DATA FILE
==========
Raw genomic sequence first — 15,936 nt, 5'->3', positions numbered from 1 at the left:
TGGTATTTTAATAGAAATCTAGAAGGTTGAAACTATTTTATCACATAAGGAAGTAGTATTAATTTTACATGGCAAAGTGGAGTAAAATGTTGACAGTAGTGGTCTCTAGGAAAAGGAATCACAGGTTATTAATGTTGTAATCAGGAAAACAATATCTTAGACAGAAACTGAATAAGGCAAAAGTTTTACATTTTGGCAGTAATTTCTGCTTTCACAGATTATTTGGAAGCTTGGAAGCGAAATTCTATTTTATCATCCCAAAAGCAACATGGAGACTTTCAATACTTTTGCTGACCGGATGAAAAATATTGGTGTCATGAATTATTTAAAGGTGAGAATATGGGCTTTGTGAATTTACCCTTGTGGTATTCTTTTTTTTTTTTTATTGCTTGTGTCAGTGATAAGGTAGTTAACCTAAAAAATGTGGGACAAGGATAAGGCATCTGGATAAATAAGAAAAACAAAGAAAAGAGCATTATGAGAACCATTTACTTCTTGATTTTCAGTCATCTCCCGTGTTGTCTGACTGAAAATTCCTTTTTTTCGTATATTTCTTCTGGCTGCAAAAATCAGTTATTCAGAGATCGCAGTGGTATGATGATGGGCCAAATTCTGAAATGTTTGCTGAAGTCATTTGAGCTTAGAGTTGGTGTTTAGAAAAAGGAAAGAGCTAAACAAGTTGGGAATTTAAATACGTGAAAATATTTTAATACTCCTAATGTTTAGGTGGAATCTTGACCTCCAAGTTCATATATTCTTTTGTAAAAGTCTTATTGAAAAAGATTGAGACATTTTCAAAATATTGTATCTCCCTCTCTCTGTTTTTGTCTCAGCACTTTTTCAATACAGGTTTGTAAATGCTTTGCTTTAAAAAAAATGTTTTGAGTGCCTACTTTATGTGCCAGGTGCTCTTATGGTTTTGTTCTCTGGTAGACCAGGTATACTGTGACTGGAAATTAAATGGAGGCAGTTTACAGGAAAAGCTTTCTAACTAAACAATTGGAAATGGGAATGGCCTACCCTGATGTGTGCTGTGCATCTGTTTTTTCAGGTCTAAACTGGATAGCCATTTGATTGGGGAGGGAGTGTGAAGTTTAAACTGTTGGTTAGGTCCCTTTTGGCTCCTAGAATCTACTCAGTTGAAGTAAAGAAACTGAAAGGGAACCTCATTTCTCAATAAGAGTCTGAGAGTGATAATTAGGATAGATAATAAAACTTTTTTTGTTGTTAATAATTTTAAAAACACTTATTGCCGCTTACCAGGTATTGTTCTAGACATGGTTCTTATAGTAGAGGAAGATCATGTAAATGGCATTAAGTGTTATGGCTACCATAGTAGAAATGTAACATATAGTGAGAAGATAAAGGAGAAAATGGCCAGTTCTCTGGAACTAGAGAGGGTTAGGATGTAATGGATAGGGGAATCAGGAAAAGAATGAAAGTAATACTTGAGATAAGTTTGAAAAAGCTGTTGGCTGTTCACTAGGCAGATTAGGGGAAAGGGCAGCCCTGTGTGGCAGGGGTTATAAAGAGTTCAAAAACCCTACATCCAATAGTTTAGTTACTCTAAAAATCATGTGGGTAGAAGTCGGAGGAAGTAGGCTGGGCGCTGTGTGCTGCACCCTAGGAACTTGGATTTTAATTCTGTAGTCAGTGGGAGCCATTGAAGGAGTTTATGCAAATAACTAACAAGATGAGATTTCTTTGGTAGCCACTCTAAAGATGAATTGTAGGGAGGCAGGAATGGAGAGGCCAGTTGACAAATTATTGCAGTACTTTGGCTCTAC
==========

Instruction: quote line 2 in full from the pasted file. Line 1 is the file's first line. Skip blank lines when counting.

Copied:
TGGTATTTTAATAGAAATCTAGAAGGTTGAAACTATTTTATCACATAAGGAAGTAGTATTAATTTTACATGGCAAAGTGGAGTAAAATGTTGACAGTAGTGGTCTCTAGGAAAAGGAATCACAGGTTATTAATGTTGTAATCAGGAAAACAATATCTTAGACAGAAACTGAATAAGGCAAAAGTTTTACATTTTGGCAGTAATTTCTGCTTTCACAGATTATTTGGAAGCTTGGAAGCGAAATTCTATTTTATCATCCCAAAAGCAACATGGAGACTTTCAATACTTTTGCTGACCGGATGAAAAATATTGGTGTCATGAATTATTTAAAGGTGAGAATATGGGCTTTGTGAATTTACCCTTGTGGTATTCTTTTTTTTTTTTTATTGCTTGTGTCAGTGATAAGGTAGTTAACCTAAAAAATGTGGGACAAGGATAAGGCATCTGGATAAATAAGAAAAACAAAGAAAAGAGCATTATGAGAACCATTTACTTCTTGATTTTCAGTCATCTCCCGTGTTGTCTGACTGAAAATTCCTTTTTTTCGTATATTTCTTCTGGCTGCAAAAATCAGTTATTCAGAGATCGCAGTGGTATGATGATGGGCCAAATTCTGAAATGTTTGCTGAAGTCATTTGAGCTTAGAGTTGGTGTTTAGAAAAAGGAAAGAGCTAAACAAGTTGGGAATTTAAATACGTGAAAATATTTTAATACTCCTAATGTTTAGGTGGAATCTTGACCTCCAAGTTCATATATTCTTTTGTAAAAGTCTTATTGAAAAAGATTGAGACATTTTCAAAATATTGTATCTCCCTCTCTCTGTTTTTGTCTCAGCACTTTTTCAATACAGGTTTGTAAATGCTTTGCTTTAAAAAAAATGTTTTGAGTGCCTACTTTATGTGCCAGGTGCTCTTATGGTTTTGTTCTCTGGTAGACCAGGTATACTGTGACTGGAAATTAAATGGAGGCAGTTTACAGGAAAAGCTTTCTAACTAAACAATTGGAAATGGGAATGGCCTACCCTGATGTGTGCTGTGCATCTGTTTTTTCAGGTCTAAACTGGATAGCCATTTGATTGGGGAGGGAGTGTGAAGTTTAAACTGTTGGTTAGGTCCCTTTTGGCTCCTAGAATCTACTCAGTTGAAGTAAAGAAACTGAAAGGGAACCTCATTTCTCAATAAGAGTCTGAGAGTGATAATTAGGATAGATAATAAAACTTTTTTTGTTGTTAATAATTTTAAAAACACTTATTGCCGCTTACCAGGTATTGTTCTAGACATGGTTCTTATAGTAGAGGAAGATCATGTAAATGGCATTAAGTGTTATGGCTACCATAGTAGAAATGTAACATATAGTGAGAAGATAAAGGAGAAAATGGCCAGTTCTCTGGAACTAGAGAGGGTTAGGATGTAATGGATAGGGGAATCAGGAAAAGAATGAAAGTAATACTTGAGATAAGTTTGAAAAAGCTGTTGGCTGTTCACTAGGCAGATTAGGGGAAAGGGCAGCCCTGTGTGGCAGGGGTTATAAAGAGTTCAAAAACCCTACATCCAATAGTTTAGTTACTCTAAAAATCATGTGGGTAGAAGTCGGAGGAAGTAGGCTGGGCGCTGTGTGCTGCACCCTAGGAACTTGGATTTTAATTCTGTAGTCAGTGGGAGCCATTGAAGGAGTTTATGCAAATAACTAACAAGATGAGATTTCTTTGGTAGCCACTCTAAAGATGAATTGTAGGGAGGCAGGAATGGAGAGGCCAGTTGACAAATTATTGCAGTACTTTGGCTCTAC